The Future of News

Ryan Thornburg

Posts Tagged ‘UNC-TV

Triangle’s Media Ecosystem Needs Tributaries and Mainstream

Sitting next to News & Observer editor John Drescher last Friday during a forum about the Triangle’s media landscape, I had to feel a bit sorry for him. Of the nearly 20 representatives of news media in the region, he was the most prominent representative of the mainstream media and drew all the fire from the bloggers, entrepreneurs, do-gooders and pontificators who had him easily outnumbered and whose smaller organizations had often beaten his Goliath newsroom on important stories.

But I also envied Drescher. He was also the only one at the table who had ever dropped $200,000 of his company’s money on an investigation of a state agency. And the only one who knew what it was like to spend four years pinging the government for public records before he had a story solid enough to sell to his subscribers and advertisers.

One other thing made Drescher an enviable character in the Triangle’s media ecosystem. Despite their valid criticisms of increasing gaps in The News & Observer’s coverage of our communities many noted without irony in their voices, the small, independent and non-profit news operations had the most impact on public policy when they got the attention of Drescher’s paper or one of the local television stations.

And that made me realize that if our state is going to retain its generation-long reputation as a home for journalism that gives voice to the voiceless and holds powerful people accountable, then we must find a way to foster dozens of new and diverse tributaries of news and information that flow into the big, slow-moving mainstream media. Without the tributaries, the MSM seems likely to evaporate entirely. Without a larger channel into which they can empty, the tributaries seem likely to overwhelm us with a flood of disconnected datapoints.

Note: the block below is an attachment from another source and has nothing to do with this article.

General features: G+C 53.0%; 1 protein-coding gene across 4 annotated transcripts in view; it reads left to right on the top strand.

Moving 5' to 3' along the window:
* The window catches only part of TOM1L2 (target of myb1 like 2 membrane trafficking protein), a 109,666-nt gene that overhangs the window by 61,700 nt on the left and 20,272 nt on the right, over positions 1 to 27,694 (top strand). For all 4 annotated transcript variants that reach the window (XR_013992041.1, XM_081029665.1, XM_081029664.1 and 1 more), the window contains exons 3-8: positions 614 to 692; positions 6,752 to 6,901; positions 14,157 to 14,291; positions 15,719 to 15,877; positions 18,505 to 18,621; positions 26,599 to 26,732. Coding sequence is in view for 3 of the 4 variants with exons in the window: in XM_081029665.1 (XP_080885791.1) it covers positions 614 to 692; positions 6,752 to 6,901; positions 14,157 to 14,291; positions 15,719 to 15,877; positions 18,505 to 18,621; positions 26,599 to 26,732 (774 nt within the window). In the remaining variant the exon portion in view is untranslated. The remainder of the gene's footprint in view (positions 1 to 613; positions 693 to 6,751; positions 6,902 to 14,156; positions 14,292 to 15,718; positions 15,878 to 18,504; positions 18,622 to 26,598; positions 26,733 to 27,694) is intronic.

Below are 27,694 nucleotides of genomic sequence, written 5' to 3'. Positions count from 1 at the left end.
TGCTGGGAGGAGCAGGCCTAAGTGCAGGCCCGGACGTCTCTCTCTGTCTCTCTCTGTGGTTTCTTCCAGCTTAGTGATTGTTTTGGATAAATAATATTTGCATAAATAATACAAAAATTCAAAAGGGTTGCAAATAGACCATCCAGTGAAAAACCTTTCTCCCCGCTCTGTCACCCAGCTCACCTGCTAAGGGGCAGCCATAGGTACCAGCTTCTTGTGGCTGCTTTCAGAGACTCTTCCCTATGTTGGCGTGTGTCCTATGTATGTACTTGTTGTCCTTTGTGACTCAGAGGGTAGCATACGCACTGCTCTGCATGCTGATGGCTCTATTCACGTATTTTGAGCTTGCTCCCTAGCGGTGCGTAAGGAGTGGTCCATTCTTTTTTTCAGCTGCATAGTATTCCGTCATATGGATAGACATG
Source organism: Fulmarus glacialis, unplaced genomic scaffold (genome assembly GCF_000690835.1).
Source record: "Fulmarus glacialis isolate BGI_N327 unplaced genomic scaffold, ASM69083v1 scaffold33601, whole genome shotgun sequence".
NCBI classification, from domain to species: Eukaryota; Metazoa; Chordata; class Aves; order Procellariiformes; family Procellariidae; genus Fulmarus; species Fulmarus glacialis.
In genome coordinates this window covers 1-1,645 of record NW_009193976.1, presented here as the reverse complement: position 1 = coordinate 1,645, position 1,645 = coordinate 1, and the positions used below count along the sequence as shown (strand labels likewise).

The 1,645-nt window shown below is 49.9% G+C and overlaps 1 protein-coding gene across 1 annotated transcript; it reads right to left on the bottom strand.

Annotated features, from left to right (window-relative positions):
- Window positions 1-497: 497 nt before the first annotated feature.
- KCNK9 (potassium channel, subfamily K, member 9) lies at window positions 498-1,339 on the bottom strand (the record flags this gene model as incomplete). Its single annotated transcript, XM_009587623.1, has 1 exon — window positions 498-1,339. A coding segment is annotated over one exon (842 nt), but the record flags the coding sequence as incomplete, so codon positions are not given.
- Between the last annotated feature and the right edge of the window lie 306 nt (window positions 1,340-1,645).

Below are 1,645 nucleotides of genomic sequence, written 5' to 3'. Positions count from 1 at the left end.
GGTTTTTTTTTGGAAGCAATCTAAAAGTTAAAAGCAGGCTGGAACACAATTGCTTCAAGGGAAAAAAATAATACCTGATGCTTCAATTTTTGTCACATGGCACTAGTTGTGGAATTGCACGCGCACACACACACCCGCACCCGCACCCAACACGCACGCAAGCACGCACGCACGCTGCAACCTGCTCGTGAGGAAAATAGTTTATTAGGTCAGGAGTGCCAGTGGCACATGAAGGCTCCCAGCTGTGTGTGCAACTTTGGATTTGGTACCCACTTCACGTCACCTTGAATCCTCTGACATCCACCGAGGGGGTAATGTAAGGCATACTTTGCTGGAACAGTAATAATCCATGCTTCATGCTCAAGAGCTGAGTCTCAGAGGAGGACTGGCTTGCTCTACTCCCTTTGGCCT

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What’s the Demand for Downballot News?

One of the partners for my Public Affairs Reporting for New Media class this semester was the N.C. Center for Voter Education, long known for its efforts to change the way judges are elected in North Carolina as well as the voting guide it creates in partnership with UNC-TV. That voting guide was the first place I turned for information on candidates in yesterday’s statewide primary for seats on the Court of Appeals. I just presumed that no newspaper had covered the race.

But you know what happens to you and me when you assume things, so I checked it out. Turns out I was mostly right. I’m going to put together a summary of information that got reported about this race, but it got me wondering about this question: How much information – and what kind – of information do North Carolinians need about downballot statewide primary races? Are they getting? From where? Or why not?

After all, if journalism’s worth saving it’s only because of the impact it has on public life. I’ve long been curious about the connection between information and citizen participation. The presumption – not always right, as Samuel Popkin and Michael Schudson might tell you – is that the more information voters have the “better decisions” they will make.

A little more than 700,000 people voted in those races. Some of them might have wanted more information than others? How many had enough? How many would have changed their votes if they had had different information?

And, if we can figure out who needs this information – and what information they need – is there any business model that gets it to them? Do we need independent reporting on downballot races like this or is informing voters the job of the State Board of Elections and the candidates themselves?

Written by Ryan Thornburg

May 5, 2010 at 1:33 pm

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